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March, 2008:

The threat from email

TRACE (Threat Research and Content Engineering) is a group of Marshal security analysts who constantly monitor and respond to Internet security threats. TRACE provides a service to Marshal customers as part of standard product maintenance. The service includes updates to Marshal’s unique, proprietary anti-spam technology, SpamCensor. TRACE analyzes spam, phishing and Internet security trends and provides frequent automated updates to Marshal customers. TRACE also provides “Zero Day” security protection to secure Marshal customers against new email and virus exploits the day they emerge.

There are several terms that are typical in this area:

Phishing, is a play on the word fishing, and does pretty much the same but for information instead of fish. By gathering information from computers and or people they gain enough of an edge to gain access and control over others computers.

Malware is software which is written to basically help cyber-criminals gain information and access to other peoples computers and networks. It might be hiding in web code (html) or some attachment like an mp3 or pdf file.

A Botnet is a network of “contaminated” computers that are under the control of the cyber-criminals. It is used to send bulk emails and to conduct mass attacks.

“It would be incomplete to discuss spam without commenting on the
malware and criminal activity that sustains it. Distributing spam and
malware is firmly in the domain of professional criminals looking for
financial gain. In the last six months, cyber-criminals have, unfortunately,
reached new heights of sophistication and capability.

“Not only have the large botnets taken over in terms of spam volume, they
have also evolved to reach new levels of sophistication. During the middle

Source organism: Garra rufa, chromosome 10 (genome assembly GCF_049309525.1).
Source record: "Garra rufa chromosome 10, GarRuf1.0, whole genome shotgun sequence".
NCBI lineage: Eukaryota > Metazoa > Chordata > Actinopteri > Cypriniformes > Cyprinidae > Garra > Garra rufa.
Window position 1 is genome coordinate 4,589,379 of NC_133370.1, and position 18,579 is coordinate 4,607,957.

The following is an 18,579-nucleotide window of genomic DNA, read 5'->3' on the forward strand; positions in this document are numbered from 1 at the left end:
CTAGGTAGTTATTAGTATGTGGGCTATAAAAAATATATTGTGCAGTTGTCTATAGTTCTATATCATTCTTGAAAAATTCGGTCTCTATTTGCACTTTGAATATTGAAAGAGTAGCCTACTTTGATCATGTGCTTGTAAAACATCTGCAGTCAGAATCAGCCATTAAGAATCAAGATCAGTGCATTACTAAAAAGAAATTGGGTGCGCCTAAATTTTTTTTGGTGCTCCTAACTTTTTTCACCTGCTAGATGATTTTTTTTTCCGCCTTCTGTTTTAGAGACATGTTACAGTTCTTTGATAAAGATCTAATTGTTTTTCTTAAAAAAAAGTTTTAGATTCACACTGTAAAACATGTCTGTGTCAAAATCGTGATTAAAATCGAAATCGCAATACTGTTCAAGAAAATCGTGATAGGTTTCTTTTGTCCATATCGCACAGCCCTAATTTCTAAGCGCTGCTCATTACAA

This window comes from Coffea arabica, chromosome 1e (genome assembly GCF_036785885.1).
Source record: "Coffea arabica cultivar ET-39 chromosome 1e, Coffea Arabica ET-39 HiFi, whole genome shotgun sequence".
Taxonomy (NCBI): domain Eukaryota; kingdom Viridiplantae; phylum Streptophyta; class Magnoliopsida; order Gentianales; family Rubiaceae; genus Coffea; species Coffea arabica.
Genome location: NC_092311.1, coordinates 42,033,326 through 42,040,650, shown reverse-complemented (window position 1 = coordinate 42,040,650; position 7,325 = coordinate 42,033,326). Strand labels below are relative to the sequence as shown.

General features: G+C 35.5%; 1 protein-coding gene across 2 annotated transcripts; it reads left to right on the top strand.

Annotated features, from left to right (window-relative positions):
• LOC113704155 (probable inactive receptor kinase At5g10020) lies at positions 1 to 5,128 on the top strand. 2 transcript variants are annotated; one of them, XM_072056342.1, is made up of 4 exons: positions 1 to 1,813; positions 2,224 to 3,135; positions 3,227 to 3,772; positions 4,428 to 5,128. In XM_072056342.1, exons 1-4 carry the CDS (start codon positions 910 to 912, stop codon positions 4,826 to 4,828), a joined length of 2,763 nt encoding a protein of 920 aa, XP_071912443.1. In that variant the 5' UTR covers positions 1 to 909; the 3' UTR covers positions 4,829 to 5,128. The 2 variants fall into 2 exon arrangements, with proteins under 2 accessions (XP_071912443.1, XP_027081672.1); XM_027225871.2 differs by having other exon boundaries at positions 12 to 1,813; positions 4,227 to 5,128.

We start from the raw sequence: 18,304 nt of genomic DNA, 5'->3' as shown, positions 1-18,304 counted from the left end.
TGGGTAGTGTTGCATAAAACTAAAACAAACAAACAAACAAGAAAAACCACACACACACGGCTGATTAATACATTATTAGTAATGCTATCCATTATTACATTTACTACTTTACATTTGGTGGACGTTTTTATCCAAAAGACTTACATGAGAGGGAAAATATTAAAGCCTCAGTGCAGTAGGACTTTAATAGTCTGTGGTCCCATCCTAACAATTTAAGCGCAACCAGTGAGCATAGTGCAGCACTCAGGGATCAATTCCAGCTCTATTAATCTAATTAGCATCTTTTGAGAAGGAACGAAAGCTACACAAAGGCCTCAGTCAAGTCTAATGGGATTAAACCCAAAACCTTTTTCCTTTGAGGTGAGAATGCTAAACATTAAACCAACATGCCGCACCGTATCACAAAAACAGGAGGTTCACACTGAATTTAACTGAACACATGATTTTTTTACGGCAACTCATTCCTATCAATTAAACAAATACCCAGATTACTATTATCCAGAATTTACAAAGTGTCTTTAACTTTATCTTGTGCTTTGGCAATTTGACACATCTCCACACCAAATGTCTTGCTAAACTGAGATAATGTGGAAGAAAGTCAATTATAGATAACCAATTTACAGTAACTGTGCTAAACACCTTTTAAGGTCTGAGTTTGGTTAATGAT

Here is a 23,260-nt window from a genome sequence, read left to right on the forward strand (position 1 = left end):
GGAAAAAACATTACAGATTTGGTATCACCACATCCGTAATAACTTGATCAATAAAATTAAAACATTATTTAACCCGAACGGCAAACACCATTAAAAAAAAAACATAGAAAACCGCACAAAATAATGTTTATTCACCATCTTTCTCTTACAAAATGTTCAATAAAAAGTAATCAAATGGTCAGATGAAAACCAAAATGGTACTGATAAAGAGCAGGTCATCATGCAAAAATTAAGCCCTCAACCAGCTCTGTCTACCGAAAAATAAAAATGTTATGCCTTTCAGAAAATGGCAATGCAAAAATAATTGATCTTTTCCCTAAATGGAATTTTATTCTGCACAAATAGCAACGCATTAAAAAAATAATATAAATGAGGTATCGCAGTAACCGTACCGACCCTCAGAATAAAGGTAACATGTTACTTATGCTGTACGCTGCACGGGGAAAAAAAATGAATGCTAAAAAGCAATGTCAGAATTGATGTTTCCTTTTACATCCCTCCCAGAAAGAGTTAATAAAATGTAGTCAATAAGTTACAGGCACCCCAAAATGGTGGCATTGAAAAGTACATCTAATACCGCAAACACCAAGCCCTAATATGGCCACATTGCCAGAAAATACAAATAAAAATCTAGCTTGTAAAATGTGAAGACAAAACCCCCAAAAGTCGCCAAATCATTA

of 2007, the Storm botnet grew rapidly following mass spamming of emails
containing links to websites hosting malicious code. The websites not
only hosted executable files that could be downloaded by users, but they
also hosted malicious code that attempted to exploit a number of different
known browser vulnerabilities.

The above are quotes from www.marchal.com. The link points to a page where you can read the whole report, and others.

In the report Marshal talks about cyber-criminals, “They operate in a thriving underworld marketplace where services, software tools, and software development are freely bought and sold. Computer skills are no longer necessary to execute cybercrime.”

They point out that in a recent case a botnet was rented out for $200/week which a spammer can use to send 100 million spam messages. With the considerable income from naive Internet shoppers a lot of money can and is made, which is of course what is attracting people who feel unable to earn an honest income.

Big sites are also hacked to help distribute the malware. MySpace, monster.com are but two examples. By generating a large amount of accounts with gmail, hotmail and the like they are able to spam from these accounts in bulk.

I strongly recommend that if nothing else you read the conclusion and recommendations at the last two pages. (marshal.com)